The resolution of interpersonal and international conflict is often hindered by the hero myth.
A traditional hero in myth is a powerful person who “vanquishes evil… and who liberates his people from destruction and death”1. The psychological power of the hero is illustrated by its frequent use in fiction to achieve commercial success. For example, George Lucas used a hero myth to craft the characters in the film Star Wars. This was so successful that the hero myth became an integral part of Hollywood screenwriting and computer game design.
However, less attention is paid to the significant role that the hero myth can play in interpersonal and international relations. It can shape those relationships, exacerbate conflict, and create new problems of its own.
Your personality type can change the meaning of the words you use. This can potentially lead to confusion, misunderstanding, or conflict.
For example, people who prefer Thinking tend to use the word “sorry” to mean they have made a mistake. Those who prefer Feeling tend to use it to show sympathy or empathy. This can lead to misunderstanding because:
When a Feeler says “I’m sorry”, the Thinker can misconstrue this as being an admission of an error.
When a Thinker fails to say “I’m sorry”, the Feeler can misconstrue this as lacking care or concern.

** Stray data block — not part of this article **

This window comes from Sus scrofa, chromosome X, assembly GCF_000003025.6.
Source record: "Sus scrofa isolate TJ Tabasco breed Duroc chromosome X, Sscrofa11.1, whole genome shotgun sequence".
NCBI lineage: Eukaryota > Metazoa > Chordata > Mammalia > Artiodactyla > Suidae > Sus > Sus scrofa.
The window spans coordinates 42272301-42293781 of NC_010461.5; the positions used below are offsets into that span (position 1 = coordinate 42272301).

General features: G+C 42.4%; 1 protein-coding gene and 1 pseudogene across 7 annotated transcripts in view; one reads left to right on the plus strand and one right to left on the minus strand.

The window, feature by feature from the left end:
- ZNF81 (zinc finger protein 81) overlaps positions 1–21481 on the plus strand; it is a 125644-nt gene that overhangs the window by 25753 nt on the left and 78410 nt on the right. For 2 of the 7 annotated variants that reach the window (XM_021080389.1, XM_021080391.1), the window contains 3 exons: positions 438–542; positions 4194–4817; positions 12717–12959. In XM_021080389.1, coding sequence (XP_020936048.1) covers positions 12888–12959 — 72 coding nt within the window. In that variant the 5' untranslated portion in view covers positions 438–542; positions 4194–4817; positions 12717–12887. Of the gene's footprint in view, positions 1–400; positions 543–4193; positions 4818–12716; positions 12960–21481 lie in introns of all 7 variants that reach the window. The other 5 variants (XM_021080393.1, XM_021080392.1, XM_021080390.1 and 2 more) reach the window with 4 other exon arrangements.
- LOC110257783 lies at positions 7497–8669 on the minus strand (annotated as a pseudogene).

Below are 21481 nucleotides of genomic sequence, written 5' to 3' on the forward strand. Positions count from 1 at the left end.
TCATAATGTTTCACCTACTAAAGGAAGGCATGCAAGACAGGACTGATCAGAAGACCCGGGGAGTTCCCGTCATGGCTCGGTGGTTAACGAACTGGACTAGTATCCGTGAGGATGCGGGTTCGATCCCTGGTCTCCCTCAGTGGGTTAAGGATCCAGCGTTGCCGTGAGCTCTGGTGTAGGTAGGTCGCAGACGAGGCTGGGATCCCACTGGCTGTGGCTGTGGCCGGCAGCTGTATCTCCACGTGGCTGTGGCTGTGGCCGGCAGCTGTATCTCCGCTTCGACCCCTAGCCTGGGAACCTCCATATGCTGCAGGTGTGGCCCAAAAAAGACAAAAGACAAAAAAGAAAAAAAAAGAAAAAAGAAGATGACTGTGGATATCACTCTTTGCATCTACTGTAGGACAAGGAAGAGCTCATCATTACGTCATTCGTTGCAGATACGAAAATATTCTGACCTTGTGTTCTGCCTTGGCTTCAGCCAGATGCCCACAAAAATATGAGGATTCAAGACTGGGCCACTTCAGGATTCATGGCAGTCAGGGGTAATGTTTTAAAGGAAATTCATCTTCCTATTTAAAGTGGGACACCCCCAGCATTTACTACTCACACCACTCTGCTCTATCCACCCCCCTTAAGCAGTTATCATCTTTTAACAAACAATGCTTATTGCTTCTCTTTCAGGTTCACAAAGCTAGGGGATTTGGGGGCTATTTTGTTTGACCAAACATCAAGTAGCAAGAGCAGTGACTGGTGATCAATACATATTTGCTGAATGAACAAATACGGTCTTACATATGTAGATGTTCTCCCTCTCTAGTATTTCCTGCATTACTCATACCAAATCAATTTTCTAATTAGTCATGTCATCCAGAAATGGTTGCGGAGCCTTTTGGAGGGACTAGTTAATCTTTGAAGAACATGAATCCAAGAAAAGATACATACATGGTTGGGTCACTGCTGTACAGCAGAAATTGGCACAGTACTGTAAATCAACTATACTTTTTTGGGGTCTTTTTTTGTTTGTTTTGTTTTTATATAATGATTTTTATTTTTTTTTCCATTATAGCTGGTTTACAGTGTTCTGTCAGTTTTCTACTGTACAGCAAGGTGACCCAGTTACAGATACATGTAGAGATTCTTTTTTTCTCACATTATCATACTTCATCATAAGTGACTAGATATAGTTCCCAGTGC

In some cases, the argument that ensues can end up in the law courts. For example, if a doctor apologises for the bad outcome of an operation, a patient might mistake this for an admission of liability. (Using an apology as evidence of liability has been outlawed by some US states.)
One of the reasons that Carl Gustav Jung developed his theory of Psychological Types was that he had fallen out with Sigmund Freud. He wanted to understand what had caused the conflict between two people who, on the face of it, had very similar interests.
One of the causes of stress at work is a having a difference in preference for Judgment or Perception with your boss. This is because the two types tend to have a different orientation toward deadlines. Whether you meet a deadline is nothing to do with your personality type – the J/P difference is concerned with how you meet the deadline.
Personality type theory can help understand some of the causes of conflict in a relationship. But there is much more to it than simply having different preferences. Conflict can also be caused by type dynamics. This describes how the preferences relate to each other inside the individual, and how they relate to the context.